All the feelings

 few weeks late, but here’s my final blog post!!10565092_10152625008589133_9057591901745781504_n 10310520_10152625012714133_4122010957082351397_n 10592806_10152625012349133_3730518682542637031_n 1654336_10152625018209133_3760734156352271770_n

As I write this slowly making my return to America after 3 months, a process which includes a sleeper bus, 6 planes, and a detour in Europe. In one of my first posts I referenced India as wild, and the more I see of this place the more that thought has been confirmed. I have never been somewhere that is so equally overwhelming and beautiful.
After working with my organization for 2 1/2 months, I decided to leave two weeks early to travel some. Half of the nursing students had switched to a different center to do their practical training, and with 3 volunteers at the center, there was less for me to do during the day until the evening school students arrived. The kids seemed to be confused about my leaving and kept telling me “No Allison America.” When I explained to Umamagaeswari (Dhandapani’s 10-year-old sister) that I had to go back to America because that’s where my family and friends are, she just bobbled her head and then later came back to me and said, “You daddy, you mommy, you friends, all India coming.” We all said goodbye that night and I got lots of hugs and cheek kisses and was told to dance in the street one last time. After that I went back and laid on the floor for an hour, moping heavily and only getting up when I was promised poori and 3 mangos by the other two volunteers for “all my feelings”.
As I was walking out of the bathroom  the next morning from one of my last bucket showers for (hopefully) awhile, I saw Uma walking down the street on the way to school. We both ran towards each other and hugged for a few minutes until she looked at me and asked “America?” When I said yes she went back to hugging me and started crying. So we sat on the porch for a hot minute, hugging and crying and wiping each other’s tears and promising we would be strong girls and that we would see each other again.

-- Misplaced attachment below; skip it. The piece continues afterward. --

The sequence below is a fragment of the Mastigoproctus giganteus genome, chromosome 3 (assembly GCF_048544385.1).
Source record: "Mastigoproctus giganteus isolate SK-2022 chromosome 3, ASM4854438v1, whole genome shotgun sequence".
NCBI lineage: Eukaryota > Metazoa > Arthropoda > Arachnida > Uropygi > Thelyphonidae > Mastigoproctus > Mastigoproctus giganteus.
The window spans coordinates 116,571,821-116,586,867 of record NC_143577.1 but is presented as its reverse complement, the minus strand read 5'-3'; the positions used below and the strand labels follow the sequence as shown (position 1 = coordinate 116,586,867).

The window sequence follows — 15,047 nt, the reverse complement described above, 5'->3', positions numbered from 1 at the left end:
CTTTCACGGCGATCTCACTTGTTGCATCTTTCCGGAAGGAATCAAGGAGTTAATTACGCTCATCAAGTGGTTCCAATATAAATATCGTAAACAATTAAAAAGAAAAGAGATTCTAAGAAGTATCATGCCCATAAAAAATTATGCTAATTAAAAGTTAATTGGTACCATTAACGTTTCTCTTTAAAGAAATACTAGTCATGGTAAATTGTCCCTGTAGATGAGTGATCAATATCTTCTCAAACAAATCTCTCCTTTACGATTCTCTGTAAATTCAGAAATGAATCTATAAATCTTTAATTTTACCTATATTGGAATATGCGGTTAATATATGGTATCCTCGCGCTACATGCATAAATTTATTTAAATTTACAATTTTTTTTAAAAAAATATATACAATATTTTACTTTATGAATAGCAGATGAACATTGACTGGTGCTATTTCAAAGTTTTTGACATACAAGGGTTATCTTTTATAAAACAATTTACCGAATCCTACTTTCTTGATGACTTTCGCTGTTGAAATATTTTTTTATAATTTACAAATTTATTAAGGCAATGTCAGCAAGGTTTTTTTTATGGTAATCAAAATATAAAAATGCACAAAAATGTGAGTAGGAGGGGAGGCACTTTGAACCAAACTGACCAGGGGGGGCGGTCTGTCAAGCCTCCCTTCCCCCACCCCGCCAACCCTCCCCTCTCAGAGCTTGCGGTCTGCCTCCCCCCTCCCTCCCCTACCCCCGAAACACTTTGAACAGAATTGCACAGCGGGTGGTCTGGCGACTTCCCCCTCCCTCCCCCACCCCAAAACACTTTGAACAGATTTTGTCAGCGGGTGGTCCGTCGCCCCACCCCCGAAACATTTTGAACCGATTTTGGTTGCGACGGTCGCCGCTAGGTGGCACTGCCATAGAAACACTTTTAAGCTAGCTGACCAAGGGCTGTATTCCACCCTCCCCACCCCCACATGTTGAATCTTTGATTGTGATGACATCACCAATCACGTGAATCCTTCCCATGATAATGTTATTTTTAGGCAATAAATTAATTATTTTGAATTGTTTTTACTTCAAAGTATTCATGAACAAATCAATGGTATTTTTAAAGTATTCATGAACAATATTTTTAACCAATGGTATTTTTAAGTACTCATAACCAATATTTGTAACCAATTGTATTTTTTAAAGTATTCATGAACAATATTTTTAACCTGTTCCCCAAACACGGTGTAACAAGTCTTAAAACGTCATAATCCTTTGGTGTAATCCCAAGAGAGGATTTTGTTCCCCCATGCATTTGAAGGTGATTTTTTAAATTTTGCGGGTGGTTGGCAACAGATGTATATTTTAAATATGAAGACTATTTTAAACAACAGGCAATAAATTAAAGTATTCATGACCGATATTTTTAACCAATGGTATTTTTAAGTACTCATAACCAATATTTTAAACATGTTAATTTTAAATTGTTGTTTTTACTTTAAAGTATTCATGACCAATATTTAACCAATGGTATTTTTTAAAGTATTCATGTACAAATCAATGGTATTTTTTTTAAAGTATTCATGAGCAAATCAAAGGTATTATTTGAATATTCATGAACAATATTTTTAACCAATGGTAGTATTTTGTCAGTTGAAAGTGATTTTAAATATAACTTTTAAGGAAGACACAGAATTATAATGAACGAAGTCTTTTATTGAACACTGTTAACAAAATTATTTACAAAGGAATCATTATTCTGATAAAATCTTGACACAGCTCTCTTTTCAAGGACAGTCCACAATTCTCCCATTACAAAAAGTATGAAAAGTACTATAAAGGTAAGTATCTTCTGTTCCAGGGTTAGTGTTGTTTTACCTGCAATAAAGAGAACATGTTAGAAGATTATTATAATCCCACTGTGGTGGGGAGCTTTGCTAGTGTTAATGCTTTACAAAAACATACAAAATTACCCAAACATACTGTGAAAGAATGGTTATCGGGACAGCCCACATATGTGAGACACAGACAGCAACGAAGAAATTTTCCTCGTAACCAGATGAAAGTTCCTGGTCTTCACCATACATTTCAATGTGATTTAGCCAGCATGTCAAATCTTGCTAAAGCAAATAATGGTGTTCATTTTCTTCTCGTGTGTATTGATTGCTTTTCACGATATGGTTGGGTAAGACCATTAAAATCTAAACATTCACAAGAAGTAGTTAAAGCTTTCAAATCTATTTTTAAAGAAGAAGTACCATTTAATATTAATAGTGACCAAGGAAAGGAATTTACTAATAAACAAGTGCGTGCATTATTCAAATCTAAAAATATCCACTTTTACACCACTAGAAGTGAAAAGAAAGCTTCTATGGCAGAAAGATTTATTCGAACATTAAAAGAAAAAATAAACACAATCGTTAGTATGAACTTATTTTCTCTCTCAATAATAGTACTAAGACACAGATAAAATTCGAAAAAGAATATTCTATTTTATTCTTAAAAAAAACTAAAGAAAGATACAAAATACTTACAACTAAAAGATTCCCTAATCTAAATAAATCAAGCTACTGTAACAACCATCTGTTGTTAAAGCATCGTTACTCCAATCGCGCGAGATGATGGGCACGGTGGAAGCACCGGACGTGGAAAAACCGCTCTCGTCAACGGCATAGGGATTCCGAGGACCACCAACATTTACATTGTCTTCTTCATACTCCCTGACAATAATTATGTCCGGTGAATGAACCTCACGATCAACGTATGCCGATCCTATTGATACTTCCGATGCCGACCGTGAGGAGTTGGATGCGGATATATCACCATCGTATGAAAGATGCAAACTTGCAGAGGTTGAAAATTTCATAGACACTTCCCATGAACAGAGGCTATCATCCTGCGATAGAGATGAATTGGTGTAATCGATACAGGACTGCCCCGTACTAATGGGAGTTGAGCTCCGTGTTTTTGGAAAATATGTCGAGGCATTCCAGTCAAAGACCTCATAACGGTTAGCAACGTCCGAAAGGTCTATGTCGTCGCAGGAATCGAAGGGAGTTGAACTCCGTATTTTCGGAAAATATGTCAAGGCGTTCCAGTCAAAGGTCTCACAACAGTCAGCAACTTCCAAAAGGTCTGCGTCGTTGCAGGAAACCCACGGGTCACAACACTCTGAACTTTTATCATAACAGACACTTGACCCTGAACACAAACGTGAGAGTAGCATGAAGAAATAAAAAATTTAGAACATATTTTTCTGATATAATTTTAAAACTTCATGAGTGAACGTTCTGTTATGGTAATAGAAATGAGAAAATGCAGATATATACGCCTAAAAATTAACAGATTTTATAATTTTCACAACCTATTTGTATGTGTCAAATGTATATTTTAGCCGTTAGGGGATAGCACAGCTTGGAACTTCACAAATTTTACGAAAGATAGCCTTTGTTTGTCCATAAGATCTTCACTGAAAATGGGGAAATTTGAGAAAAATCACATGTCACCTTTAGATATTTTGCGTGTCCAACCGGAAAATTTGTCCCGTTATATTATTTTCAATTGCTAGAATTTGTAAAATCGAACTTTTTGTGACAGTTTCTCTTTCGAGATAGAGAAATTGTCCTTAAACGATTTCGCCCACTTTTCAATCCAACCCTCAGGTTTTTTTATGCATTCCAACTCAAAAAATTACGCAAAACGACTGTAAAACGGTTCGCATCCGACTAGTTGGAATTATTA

It is strange to go from that to here, where I am boarding my flight to leave India. This place that has challenged me and confused me and loved me so well. When I first arrived, got off the plane, and went to the train station, I was terrified. I clearly didn’t belong and all the warning stories people told me before I left were running through my head. I avoided eye contact with men, clutched my things close to me, and paced a lot. I sit here now with conversational Tamil skills, traditional Indian silver anklets with bells on them, fading henna on my left hand, and soles of my feet that are hardened and cracked from walking barefoot so often. I sang my Tamil song to the man who made me my fourth cup of chai for the day and he laughed and told me to go back to America. I slept curled up on top of the engine of the bus in the middle of the night when there were no seats and only moved when I was elbowed by the driver as he changed gears. I have held baby goats and coerced donkeys out of the house with mango peels and been told “don’t worry, be happy!” by a man as I was being followed in a park by a vicious monkey. I have ridden down village roads in the back of strangers’ trucks, side-saddled a motorbike with two other people on it, and ridden the bus so many times that only a few stand out and are referenced as “that time with the fight” or “the one with the goat” or “when the cute bus driver stopped the bus because I was running after it and said ‘Hi Allison’ and laughed when I got on” (swoon).
As I was sitting in the airport today,I met a guy from America who told me I was brave for coming alone and I just laughed and said that wasn’t it really. I think I was more just hopeful of what could happen. Of the beauty that can occur when you rely solely on the grace of strangers you have yet to meet. Was I disappointed at times? Sure. But that’s life. Was I pleasantly surprised? That’s a understatement. 60 giggling and honest children, 7 driven and caring girls, a thoughtful and receptive yoga teacher, a creative and level-headed German, a ridiculous and chivalrous Englishman, a strong and beautiful cook, a boisterous and deep friend, and countless others. So many people that have taught me such different things. I am sad to leave this place and these people but I know it’s not the end. I believe that once you know what’s out there waiting for you, you’ll always want to find it again. All my love!!

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